“People are often willing to take everything you will give them, so it’s up to you to set better boundaries so neither one of you feels taken advantage of.”~ Charlotte Hilton Andersen
If you’re like me, you know how it has felt to be standing in front of the mirror getting ready and preparing yourself for the existential dread that comes with having to go to a party because we couldn’t say no. Maybe you were asked to go by your friends and you were in front of five or six of them, so your anxiety kicked in and made you think to yourself:
“Well, I can’t really say no right now because I’ll look like I am antisocial… But really, this week has just been so exhausting and I can’t be bothered to go… But still, I can’t come up with yet another excuse…“
“Sure, I’ll come.” And instantly, the wave of regret washes over you.
“How did I get myself in this situation again?
Set Better Boundaries
This is a problem many of us have: we struggle to say no. We don’t know how to set better boundaries. Maybe we are overwhelmed by the ecstatic attitude of those who are asking us to join their activities, or perhaps we are worried about appearing as though we don’t want to mingle with others because we can’t deal with socializing…
When really, we know exactly what we want to answer: “No, I am tired, it’s been a long week and honestly the thought of spending my Saturday night surrounded by a bunch of screaming people is terrifying and overwhelming. I’d rather spend my time in bed, reading my favorite book.“
And yet, we still say yes. Oh, you are able to say no and set better boundaries and have them respected?
Well, kudos to you! It takes time and skill to do so, which is why so many of us have yet to get to this point. But it is my hope that these 4 powerful ways shared bellow will help you set better boundaries in no time.
4 Powerful Ways to Set Better Boundaries and Just Say No
1. Saying “No” Can Seem a Lot Like Saying “Another Time”
How many times have you told someone “not this time, but thanks for the invite!”, when you knew very well that there would be no other time. Sometimes, we just know when a situation is likely to be overwhelming or simply too much for us to handle.
It’s in those moments that we need to be careful about saying what we really mean, and not what we think others are likely to be comfortable with. When you feel like saying “no” sounds a lot more like saying “another time, thanks!”, take a minute to ask yourself whether you are being true to yourself. This is definitely a great way to set better boundaries.
Do you treat yourself as you would treat a good friend? Can you put yourself first for once? Are you respecting your needs as someone who has specific requirements, including needing to be in quieter, less stimulating environments? And if not, why are you telling yourself that the next time, maybe you’ll be ready to be in that environment?
That’s not saying no – that’s giving a person an answer that you think they are going to tolerate. But news flash! It’s not up to you to deal with their response. Your unique responsibility is making sure that you are respecting yourself and acknowledging your own needs and when you must, you set better boundaries.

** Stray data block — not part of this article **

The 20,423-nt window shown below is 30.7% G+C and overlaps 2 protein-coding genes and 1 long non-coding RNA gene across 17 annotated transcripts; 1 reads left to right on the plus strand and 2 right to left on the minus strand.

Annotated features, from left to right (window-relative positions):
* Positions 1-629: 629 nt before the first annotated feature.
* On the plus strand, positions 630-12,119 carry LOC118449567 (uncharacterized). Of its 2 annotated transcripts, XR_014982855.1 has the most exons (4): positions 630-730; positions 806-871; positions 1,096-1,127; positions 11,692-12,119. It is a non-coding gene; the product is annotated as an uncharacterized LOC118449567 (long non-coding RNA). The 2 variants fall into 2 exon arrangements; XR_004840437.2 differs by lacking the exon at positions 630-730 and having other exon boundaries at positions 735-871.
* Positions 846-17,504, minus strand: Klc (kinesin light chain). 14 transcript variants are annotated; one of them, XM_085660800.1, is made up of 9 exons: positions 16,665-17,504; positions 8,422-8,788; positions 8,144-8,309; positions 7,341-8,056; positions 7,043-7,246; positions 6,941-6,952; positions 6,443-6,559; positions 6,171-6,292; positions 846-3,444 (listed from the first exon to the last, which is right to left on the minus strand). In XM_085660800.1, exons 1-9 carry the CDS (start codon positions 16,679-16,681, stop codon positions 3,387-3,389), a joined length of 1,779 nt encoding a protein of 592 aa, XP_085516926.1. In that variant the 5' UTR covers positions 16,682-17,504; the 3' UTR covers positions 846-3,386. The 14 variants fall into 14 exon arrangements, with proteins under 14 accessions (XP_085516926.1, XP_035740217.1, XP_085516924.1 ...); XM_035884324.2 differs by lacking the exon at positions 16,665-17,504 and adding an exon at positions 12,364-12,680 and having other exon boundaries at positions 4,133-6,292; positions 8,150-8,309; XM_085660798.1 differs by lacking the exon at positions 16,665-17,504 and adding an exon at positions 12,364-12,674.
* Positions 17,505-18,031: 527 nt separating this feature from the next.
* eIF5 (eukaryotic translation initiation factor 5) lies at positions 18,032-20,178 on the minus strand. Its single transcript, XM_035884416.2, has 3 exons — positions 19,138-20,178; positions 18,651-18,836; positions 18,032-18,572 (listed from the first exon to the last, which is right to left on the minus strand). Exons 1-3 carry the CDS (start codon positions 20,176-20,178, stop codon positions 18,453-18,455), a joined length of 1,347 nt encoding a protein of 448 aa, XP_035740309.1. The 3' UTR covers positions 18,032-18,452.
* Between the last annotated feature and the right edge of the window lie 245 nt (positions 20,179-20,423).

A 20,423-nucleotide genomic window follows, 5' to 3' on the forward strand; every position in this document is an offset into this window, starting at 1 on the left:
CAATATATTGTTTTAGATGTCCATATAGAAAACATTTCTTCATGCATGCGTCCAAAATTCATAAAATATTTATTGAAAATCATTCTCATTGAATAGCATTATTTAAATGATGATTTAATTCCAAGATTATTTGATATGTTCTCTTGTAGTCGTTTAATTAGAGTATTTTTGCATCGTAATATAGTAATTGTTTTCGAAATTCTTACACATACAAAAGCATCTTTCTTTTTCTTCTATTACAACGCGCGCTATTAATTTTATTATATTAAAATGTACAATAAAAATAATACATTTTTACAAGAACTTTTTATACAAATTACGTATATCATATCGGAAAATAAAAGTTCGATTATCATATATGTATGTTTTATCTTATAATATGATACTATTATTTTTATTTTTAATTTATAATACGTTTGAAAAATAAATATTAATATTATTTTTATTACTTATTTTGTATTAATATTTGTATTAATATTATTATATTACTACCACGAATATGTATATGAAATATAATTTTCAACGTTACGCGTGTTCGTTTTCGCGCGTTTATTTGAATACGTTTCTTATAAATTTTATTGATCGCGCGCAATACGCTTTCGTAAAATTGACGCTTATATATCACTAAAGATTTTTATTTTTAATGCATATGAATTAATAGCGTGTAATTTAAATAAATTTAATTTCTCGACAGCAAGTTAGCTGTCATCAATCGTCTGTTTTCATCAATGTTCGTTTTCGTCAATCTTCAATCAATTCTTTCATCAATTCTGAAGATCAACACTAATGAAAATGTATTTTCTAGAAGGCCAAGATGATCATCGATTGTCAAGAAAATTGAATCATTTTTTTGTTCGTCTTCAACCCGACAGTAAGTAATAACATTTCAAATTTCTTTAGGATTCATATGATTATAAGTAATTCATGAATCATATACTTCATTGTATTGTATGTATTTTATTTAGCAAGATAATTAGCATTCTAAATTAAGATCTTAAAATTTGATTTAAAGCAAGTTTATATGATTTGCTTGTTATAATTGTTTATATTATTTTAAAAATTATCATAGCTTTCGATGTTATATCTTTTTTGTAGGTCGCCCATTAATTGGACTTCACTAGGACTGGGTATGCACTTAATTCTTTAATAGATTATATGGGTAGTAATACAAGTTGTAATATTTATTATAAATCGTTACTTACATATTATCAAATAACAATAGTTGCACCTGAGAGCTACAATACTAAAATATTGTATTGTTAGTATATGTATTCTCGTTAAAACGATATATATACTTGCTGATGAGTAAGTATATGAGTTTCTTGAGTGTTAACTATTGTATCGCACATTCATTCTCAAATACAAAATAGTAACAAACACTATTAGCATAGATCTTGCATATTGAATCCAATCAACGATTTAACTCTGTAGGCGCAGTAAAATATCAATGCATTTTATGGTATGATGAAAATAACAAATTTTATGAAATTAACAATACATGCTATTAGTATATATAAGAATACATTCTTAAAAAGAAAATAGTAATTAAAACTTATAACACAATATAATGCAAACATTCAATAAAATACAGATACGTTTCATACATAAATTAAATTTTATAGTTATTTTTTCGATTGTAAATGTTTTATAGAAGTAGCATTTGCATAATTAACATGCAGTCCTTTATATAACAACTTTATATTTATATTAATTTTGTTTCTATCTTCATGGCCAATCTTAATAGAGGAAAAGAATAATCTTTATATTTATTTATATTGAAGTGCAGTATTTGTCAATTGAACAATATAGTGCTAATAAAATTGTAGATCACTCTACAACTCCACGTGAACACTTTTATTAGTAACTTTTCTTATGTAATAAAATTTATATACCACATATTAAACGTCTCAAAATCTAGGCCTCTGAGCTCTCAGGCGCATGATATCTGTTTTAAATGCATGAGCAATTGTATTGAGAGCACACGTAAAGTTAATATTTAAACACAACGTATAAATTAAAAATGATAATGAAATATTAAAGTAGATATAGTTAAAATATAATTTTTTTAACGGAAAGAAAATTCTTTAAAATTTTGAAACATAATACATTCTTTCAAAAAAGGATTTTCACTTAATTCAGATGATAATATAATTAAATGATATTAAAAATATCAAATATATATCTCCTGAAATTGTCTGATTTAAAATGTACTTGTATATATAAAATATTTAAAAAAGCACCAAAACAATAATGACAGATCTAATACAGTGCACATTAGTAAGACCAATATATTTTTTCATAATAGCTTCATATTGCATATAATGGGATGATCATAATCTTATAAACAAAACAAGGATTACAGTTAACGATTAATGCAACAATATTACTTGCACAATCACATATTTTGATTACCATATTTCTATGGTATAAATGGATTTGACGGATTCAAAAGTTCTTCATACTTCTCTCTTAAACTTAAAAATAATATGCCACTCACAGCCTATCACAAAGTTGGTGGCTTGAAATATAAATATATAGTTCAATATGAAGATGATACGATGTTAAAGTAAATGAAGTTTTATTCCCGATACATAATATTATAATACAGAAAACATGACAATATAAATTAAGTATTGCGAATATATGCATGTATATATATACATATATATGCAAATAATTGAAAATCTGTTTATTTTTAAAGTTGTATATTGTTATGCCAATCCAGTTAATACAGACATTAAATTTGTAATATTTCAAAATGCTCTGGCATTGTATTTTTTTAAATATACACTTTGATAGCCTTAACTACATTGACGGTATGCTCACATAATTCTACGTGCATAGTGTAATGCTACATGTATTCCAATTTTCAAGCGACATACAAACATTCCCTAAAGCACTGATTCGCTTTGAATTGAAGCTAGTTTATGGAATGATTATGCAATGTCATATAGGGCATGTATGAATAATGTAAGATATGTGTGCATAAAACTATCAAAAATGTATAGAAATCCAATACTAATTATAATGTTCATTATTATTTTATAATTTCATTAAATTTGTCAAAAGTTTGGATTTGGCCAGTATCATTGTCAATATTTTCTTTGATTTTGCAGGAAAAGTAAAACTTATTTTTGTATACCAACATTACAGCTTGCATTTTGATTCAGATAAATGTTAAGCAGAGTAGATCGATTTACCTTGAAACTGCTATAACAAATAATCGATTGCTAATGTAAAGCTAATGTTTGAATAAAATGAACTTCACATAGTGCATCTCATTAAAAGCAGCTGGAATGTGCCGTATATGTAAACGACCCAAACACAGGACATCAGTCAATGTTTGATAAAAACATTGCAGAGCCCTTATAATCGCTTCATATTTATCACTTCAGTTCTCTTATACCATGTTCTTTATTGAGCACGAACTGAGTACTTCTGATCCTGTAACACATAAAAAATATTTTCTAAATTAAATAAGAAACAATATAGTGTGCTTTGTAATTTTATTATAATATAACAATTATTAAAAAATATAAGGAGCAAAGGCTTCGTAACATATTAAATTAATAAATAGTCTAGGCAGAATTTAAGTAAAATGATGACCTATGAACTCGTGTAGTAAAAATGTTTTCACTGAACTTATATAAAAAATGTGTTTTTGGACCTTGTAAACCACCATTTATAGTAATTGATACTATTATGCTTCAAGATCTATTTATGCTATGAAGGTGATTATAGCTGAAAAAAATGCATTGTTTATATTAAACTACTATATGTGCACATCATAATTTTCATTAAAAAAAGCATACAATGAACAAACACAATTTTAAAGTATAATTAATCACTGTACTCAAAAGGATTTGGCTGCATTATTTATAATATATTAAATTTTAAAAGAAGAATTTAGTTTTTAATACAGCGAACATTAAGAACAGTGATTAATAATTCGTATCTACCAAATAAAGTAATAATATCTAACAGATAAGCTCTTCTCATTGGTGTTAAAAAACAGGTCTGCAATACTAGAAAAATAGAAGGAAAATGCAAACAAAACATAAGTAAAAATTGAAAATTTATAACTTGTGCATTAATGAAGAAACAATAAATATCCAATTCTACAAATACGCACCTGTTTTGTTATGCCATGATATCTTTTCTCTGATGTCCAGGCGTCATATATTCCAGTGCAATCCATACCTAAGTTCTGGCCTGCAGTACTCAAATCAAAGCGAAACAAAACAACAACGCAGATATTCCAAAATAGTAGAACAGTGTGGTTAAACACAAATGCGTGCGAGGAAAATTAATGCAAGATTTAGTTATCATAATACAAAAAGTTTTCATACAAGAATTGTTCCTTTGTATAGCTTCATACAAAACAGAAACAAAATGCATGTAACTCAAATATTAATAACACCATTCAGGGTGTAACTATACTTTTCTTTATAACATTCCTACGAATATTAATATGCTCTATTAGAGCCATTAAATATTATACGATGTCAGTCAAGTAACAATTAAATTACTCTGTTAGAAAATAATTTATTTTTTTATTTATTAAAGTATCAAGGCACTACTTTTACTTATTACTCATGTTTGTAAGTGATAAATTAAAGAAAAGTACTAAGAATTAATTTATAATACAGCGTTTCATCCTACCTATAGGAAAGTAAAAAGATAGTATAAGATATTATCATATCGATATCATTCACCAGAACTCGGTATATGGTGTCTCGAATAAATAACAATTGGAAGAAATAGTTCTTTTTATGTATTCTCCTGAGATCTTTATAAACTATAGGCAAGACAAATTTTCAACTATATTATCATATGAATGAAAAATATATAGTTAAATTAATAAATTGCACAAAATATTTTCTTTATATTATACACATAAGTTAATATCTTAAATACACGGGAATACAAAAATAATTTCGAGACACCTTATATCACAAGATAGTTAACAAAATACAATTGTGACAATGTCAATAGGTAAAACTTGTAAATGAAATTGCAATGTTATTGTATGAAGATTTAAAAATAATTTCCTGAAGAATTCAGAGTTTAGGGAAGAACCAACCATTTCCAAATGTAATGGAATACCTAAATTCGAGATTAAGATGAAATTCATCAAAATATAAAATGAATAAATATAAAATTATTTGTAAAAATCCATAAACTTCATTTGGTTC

2. You Don’t Owe Them an Explanation, But…
Whenever you say no to someone, you might have the feeling that you need to give them an explanation that outlines why you are choosing not to do something they would like to do. Of course, you do not owe them an explanation.
However, to save yourself from having to continuously say no, and to avoid situations where you need to say “next time, though!” You have options. You are allowed to say no and you don’t have to give an explanation.
You don’t owe anyone at all. Even if you can’t help a friend plan their event, you still can recommend them to an event planner for instance.
No matter how we put it, saying no is a form of boundary-setting. As such, it’s something we need to be able to say firmly, and yet lovingly. It takes the ability to let someone know that we are happy to put ourselves first, even if it means that we might feel uncomfortable at first.
Embrace the power of saying no – you have a responsibility over your own self. You get to choose what you agree with, what you do not want to do, and what is outside of your boundaries. It is a form of self-love and self-respect to follow what you are comfortable with.
You are telling others that while there are activities that they may enjoy and may really like going through with, these activities may simply be some that you are overwhelmed by.
Don’t overthink it; instead, live on your own terms! You are the only person who will always be there for you for the rest of your life, so don’t be afraid to put yourself first. This is another way for you to set better boundaries.
4. You Have Options
You have options. For example, I never realized that I can say no to a friend’s invite, a request, or a party until I became so exhausted and burned out that I couldn’t fathom even leaving my house for it. It’s a form of self-love and self-respect.
You have the power and you are free to make your choices. Once you know that you need some alone time to recharge and restore, it’s important that you take care of yourself! It doesn’t mean that you will hurt other people’s feelings.
In fact, you are not going to lose anything, you are only getting rid of the bad old habits of putting other people’s feelings and wishes above your own. Simply say it from a loving place – it’s normal to feel uncomfortable, but it is best to be honest and upfront right away than to come up with a last-minute lame excuse. Just set better boundaries!
While you may feel like saying no is rude or impolite, it’s important that we respect our boundaries. So, respect yourself, set better boundaries and make them known, and stick to what you feel comfortable with. You can show up and take good care of others when you take care of yourself.